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  Reviews by: MrAdventure  

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Canon EF 50mm f/1.4 USM

Review Date: May 17, 2009 Recommend? yes | Price paid: $350.00 | Rating: 10 

Pros: Small, Light and fast. Very good color and contrast right out of the camera. My copy is sharp wide open and gets a bit better by f/2, especially in the corners. It's actually a bit sharper than the two copies of the 50L that I've borrowed and tried out. AF is very fast, smooth and silent...when it's not broken.
The clutch breaks easily. Wish it had a ring type AF motor, but I can't say it's mad a big difference either way. Don't drop it, even on a shag carpet, the AF will go wonky with very little everyday wear and tear.

Can't beat it for the money if you want to step up in focus speed and accuracy from the 50 1.8 model. The color and sharpness of my copy is superb, it needs very little post processing if you nail the exposure right. It will resolve details no prob on everything right up to the new 5D MK2 without a hitch. You might see some issues with the 50D due to the heavier crop sensor demands. You have to really look very closely though. I had to have someone point of the slight noise issue before I noticed. I was going to sell it and try the Sigma, but I couldn't find a copy out of (3) that didn't have focusing issues beyond ten feet.

Sigma 24-70mm f2.8 EX Aspherical DG DF

Review Date: Jul 19, 2008 Recommend? yes | Price paid: $350.00 | Rating: 8 

Pros: Solid Build, Black Colour...less obvious for street shooting etc, Fast Focus, Sharpness after 2.8, Very convenient focal length
Loud Auto Focus, Slightly soft at 2.8, Lens extends during focus

I'be been using the lens for a few days now and intially, didn't like it. The loud AF really turned me off compared to my Canon EF lenses which are smooth quiet and fast.

During a shoot at an outdoor baby beauty contest though, I hardly noticed the AF noise and was quite pleased with the quality of the images I captured.

For the money this is comparable to the Canon equivalent in all areas except for AF noise.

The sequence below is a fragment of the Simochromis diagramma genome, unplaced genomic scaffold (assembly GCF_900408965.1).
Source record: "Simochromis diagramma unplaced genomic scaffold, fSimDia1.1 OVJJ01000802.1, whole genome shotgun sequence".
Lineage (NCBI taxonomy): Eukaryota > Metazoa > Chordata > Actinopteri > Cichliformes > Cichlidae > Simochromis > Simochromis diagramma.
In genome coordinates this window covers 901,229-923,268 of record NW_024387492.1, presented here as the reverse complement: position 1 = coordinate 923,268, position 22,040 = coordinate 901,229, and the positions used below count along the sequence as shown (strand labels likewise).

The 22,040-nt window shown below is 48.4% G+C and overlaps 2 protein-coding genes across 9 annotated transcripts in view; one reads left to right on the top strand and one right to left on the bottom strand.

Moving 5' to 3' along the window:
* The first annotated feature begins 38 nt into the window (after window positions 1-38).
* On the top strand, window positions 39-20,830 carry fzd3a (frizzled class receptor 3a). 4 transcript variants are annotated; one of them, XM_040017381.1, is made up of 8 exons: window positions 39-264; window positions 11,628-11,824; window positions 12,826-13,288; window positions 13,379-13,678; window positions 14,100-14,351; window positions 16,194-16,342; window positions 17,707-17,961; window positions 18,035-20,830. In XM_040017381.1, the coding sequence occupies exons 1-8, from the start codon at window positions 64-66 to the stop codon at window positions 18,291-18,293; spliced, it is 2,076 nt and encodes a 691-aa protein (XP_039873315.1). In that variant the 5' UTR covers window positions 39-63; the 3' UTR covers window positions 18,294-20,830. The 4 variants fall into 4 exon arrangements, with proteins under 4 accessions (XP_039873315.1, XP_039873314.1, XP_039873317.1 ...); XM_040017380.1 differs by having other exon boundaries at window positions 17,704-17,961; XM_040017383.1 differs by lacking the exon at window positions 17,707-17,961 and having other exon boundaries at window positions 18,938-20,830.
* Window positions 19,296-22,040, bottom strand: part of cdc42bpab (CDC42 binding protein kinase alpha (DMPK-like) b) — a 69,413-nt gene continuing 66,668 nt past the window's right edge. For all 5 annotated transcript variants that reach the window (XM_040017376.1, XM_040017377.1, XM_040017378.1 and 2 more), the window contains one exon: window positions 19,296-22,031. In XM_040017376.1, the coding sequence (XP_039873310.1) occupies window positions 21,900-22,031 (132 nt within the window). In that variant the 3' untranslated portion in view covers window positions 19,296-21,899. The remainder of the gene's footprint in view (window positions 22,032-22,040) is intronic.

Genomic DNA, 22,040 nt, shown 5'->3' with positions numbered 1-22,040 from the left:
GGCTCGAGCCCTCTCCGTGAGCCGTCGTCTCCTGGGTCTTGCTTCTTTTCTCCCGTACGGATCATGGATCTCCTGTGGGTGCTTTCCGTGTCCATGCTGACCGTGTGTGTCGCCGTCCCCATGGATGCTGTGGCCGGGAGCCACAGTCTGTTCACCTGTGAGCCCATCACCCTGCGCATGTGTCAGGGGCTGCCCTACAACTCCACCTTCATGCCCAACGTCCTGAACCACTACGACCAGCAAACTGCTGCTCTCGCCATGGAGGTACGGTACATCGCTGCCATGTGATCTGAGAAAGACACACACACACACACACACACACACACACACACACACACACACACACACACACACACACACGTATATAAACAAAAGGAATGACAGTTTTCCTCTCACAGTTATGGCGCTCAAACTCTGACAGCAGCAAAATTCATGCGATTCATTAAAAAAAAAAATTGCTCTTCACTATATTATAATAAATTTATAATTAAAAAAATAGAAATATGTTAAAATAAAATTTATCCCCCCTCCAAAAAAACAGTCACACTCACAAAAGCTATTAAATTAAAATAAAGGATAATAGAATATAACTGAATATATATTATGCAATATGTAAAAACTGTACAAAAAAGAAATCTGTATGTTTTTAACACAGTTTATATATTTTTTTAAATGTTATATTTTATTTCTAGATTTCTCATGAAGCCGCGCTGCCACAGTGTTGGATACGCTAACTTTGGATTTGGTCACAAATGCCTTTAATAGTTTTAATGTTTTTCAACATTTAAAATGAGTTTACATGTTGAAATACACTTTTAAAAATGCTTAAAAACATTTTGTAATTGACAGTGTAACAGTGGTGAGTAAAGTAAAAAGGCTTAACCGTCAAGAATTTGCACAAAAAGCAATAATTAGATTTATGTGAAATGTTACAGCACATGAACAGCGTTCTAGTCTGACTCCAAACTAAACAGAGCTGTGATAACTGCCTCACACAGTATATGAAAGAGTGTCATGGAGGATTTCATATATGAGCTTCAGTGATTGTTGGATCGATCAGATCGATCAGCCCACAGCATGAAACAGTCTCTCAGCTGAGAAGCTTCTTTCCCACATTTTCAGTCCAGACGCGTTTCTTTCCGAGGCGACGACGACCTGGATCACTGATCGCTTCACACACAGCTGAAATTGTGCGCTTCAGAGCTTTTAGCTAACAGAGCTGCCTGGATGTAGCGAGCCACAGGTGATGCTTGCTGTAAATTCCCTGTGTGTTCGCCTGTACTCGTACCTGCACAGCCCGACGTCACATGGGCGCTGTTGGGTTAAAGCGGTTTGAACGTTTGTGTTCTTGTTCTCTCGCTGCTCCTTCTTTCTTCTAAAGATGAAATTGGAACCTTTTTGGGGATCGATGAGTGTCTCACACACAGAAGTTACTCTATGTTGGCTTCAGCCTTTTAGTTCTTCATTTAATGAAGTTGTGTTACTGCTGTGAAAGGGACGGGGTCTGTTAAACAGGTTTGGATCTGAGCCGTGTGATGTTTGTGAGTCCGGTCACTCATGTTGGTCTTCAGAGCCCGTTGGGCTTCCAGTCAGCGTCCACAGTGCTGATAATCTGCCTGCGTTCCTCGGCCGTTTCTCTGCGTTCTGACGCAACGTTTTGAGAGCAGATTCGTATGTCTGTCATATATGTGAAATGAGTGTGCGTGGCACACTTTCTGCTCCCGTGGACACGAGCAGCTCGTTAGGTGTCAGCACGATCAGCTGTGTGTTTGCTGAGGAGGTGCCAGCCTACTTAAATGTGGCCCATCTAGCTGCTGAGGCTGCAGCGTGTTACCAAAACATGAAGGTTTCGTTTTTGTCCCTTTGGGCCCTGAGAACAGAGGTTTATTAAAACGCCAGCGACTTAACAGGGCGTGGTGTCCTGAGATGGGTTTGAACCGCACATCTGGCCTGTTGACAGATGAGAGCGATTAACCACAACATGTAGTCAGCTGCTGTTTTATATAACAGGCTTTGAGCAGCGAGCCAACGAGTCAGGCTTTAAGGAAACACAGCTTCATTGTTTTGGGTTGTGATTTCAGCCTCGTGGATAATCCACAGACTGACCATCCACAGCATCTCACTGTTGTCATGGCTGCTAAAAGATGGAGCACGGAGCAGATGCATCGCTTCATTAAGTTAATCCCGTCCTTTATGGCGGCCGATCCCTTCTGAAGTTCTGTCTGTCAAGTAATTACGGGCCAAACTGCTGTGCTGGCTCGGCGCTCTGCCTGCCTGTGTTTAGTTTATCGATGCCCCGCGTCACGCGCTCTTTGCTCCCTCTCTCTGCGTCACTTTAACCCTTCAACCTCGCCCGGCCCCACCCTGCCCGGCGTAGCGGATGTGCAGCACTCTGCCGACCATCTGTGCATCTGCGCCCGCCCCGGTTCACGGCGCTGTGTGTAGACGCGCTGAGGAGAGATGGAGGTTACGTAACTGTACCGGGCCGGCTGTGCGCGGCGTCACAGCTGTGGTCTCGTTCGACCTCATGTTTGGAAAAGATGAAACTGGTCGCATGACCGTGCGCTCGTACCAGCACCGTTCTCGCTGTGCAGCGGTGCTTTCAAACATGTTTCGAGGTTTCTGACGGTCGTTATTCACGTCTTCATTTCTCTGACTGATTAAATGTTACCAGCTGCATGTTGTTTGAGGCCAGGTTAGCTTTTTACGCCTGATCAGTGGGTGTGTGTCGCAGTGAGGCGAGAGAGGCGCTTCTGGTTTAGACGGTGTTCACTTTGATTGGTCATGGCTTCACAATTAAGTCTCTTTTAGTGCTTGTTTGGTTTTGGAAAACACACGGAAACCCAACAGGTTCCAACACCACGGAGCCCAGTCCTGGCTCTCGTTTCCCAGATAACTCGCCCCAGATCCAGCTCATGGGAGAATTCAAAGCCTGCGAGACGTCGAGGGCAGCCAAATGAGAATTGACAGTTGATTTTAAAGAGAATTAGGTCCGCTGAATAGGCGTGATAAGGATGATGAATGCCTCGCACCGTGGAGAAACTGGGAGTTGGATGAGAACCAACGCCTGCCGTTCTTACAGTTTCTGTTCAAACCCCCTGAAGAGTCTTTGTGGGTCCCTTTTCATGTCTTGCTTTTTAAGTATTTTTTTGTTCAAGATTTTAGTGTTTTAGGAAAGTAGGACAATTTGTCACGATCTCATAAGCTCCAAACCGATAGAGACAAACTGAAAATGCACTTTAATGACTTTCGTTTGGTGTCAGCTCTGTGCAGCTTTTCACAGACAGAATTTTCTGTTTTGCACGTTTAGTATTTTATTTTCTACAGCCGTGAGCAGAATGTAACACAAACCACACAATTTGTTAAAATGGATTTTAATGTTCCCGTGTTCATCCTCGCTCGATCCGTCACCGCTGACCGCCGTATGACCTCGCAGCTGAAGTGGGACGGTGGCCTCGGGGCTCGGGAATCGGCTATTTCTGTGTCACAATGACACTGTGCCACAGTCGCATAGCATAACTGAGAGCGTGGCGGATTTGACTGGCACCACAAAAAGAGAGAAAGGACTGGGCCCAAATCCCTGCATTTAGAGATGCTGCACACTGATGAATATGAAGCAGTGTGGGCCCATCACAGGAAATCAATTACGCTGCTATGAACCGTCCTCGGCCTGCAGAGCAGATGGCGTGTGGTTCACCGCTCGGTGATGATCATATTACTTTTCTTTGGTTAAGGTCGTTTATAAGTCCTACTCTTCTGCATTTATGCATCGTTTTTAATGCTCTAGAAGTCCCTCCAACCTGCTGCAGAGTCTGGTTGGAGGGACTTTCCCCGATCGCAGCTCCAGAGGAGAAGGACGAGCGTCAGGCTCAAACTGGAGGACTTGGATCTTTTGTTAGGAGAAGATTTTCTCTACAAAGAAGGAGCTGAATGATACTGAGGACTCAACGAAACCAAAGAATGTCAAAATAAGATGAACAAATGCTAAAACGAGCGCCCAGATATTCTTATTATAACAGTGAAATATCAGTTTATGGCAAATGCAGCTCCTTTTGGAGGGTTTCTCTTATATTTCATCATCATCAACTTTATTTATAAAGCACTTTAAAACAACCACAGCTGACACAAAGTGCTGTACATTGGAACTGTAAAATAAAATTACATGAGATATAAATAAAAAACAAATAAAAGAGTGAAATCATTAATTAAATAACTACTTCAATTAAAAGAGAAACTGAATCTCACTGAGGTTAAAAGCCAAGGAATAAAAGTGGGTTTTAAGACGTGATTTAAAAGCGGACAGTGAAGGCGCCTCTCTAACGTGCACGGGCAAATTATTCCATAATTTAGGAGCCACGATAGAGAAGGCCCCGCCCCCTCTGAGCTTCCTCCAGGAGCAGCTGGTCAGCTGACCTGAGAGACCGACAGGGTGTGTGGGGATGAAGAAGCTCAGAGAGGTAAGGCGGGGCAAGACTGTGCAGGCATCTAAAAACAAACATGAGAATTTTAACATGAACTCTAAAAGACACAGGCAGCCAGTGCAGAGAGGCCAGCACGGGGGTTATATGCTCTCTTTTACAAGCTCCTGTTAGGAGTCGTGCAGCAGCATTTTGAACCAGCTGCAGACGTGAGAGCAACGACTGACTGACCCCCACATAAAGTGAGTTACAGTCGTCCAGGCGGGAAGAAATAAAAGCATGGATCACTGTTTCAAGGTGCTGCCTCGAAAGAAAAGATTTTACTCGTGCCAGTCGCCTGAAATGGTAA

Canon EOS 1D

Review Date: Jul 5, 2008 Recommend? yes | Price paid: $600.00 | Rating: 9 

Pros: Fast 45 point AF, 1.3 Crop Factor, Weather Sealed
Small LCD, Two Finger Operation of Menu System

I've been using the 1D for a few days now and shooting a variety of subjects from people, landscapes and fixed objects...not bad at all for a 4MP camera.

I needed a body that I could shoot sports and other outdoor events without worrying about rain, snow and banging around. All the buttons and switches have rubber seals and are recessed enough that they won't be catching on clothing or anything else you might brush up against. This body is built like a tank, heavy but confidence inspiring. I got used to the weight after a few hours and even came to appreciate it as compared to my old 20D and current 30D.

I read a bunch of these reviews prior to buying mine secon-hand so thing I looked for was additional batteries. To that end I got an aftermarket battery and two standard Canon units built into the price. The firmware upgrade took care of the other issue (banding) and I haven't seen anything resembling that in over 300 shots.

The two finger menu system is a bit tedious but it gets smoother for me as I get used to it. The LCD isn't as big and bright as the newer dslr's but then I set up for my shooting conditions and leave them until a situation requires a big enough change.

Compared to the 30D and 50/85mm lenses, you can't be inconspicuous at all for street shooting. This body, regardless of the lens shouts "I'm taking a picture!".

The files, which I'm sure everyone is waiting to hear about: Yes, it's a 4MP camera. The images it produces for me are meant for web, magazine and newsletter use. I doubt I will ever need to print a picture larger than 8 1/2 X 11 inches, even with the 30D (which by the way is only 5 FPS compared to the 8FPS of the 1D).

The tonal quality is great with this camera. Nail the exposure right or reasonably close and your gonna be rewarded with a file that will rez up nicely in Digital Photo Pro that Canon provides or Lightroom/Photoshop etc.

I shoot RAW so everything goes into DPP/Lightroom or PS CS3 "NEUTRAL". I then sharpen and deal with noise, if any, then tweak the colours using Levels and Curves which takes care of 95% of what I do with an image. I may use the highlight/shadows functions on very tough pictures to brighten them up a bit, but that's rare.

With a good lens attached the files are beautiful. I shoot with prime glass mostly. I have a 50mm 1.8, a 85mm 1.8, a 28-135mm IS and I've been rewarded with some very awesome images over the past few days.

Grab one of these while their hot. Add it to your kit as a backup or event camera!!